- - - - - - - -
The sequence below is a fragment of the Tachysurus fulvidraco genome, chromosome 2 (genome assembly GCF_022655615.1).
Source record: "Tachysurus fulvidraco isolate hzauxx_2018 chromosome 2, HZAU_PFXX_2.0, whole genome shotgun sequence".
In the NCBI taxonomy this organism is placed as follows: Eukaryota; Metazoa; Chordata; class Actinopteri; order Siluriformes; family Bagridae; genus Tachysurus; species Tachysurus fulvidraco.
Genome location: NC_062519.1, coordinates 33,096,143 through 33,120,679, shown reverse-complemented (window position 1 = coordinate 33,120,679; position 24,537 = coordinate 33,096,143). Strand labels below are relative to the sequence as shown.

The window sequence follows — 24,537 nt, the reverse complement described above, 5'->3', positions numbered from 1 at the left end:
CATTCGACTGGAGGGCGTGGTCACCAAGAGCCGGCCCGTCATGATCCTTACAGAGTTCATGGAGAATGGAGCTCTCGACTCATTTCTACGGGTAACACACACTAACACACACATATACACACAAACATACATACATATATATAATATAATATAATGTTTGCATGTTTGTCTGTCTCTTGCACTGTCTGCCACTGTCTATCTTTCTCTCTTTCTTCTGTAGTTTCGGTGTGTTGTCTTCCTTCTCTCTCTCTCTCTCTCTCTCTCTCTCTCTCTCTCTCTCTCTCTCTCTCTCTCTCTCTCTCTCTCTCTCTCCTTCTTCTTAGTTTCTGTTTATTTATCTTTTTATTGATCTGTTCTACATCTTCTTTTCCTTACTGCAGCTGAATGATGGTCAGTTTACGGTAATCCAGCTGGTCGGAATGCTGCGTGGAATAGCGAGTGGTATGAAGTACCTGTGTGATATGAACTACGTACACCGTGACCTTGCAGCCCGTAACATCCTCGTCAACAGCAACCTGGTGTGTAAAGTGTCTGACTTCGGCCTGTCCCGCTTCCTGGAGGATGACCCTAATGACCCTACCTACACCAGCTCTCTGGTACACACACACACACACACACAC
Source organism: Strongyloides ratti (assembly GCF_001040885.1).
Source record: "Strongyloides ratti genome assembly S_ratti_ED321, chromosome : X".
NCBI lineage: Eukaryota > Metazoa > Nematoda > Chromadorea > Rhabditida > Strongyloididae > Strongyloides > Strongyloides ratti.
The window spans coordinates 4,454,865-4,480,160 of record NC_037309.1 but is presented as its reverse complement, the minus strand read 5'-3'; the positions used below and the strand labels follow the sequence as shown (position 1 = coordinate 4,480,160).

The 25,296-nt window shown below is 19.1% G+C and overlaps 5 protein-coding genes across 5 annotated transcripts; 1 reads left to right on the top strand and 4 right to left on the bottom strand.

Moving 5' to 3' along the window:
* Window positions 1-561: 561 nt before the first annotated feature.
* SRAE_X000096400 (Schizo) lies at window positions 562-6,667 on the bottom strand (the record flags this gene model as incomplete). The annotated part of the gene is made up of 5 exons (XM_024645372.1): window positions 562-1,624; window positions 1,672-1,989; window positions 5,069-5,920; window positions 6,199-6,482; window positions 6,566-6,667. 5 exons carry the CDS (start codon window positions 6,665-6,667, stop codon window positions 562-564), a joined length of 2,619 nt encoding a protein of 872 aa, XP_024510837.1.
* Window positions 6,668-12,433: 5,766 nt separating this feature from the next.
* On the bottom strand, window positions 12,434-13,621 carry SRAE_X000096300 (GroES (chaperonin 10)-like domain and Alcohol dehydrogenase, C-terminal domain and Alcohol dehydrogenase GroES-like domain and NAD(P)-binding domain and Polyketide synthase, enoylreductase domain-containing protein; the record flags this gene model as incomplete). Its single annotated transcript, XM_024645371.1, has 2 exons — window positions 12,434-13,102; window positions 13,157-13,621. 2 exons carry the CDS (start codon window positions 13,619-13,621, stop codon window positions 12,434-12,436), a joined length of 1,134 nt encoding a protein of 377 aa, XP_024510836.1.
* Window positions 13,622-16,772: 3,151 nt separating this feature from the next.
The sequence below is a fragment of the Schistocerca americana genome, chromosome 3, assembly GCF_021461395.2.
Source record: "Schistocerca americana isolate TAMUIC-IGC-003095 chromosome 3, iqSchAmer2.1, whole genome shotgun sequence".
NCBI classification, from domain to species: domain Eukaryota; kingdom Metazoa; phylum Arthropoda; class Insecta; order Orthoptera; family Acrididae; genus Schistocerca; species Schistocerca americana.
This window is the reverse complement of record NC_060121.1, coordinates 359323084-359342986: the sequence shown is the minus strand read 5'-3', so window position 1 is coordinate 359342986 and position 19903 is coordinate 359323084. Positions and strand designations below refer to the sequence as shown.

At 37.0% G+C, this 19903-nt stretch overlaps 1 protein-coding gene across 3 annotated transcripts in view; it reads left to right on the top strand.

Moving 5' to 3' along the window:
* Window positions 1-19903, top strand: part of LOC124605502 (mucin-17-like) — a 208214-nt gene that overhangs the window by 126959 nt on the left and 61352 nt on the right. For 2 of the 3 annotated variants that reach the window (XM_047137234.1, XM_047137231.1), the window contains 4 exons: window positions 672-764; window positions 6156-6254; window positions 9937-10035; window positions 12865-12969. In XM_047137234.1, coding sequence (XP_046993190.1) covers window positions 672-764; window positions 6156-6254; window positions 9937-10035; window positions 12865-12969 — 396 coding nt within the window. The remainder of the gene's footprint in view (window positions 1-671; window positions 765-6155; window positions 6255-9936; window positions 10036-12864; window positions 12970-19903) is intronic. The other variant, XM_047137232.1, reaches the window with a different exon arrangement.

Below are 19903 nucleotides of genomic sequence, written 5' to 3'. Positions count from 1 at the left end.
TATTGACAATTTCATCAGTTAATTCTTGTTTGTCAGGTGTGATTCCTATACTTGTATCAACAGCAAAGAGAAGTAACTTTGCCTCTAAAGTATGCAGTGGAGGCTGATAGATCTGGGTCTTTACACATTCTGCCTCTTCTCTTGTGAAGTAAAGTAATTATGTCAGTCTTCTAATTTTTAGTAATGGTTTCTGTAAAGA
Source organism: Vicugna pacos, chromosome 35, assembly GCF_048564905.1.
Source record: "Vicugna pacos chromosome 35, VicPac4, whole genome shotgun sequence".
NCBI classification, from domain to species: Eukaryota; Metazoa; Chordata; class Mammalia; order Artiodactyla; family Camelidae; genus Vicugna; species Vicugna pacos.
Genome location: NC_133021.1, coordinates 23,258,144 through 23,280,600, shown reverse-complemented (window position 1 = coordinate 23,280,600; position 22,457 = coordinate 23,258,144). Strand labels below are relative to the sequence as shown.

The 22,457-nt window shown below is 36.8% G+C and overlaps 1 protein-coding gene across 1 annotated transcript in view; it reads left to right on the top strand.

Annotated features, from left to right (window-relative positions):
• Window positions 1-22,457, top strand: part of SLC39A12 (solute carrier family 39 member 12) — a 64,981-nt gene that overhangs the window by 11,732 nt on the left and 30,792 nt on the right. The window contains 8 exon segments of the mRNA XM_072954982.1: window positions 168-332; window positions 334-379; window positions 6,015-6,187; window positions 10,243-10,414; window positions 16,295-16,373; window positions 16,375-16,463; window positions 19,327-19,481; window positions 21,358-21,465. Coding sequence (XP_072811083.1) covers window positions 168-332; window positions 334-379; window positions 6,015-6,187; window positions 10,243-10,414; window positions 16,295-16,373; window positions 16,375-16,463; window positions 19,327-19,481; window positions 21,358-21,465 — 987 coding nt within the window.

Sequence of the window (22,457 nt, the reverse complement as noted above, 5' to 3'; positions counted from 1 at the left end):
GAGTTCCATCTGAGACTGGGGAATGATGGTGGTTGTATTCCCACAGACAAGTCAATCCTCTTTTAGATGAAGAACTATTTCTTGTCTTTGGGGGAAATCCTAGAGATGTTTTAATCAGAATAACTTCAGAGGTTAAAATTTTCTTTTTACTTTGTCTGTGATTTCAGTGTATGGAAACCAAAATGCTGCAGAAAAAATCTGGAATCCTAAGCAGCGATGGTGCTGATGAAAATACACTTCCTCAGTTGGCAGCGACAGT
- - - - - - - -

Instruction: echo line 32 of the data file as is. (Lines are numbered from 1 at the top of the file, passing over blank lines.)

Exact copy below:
Annotated features, from left to right (window-relative positions):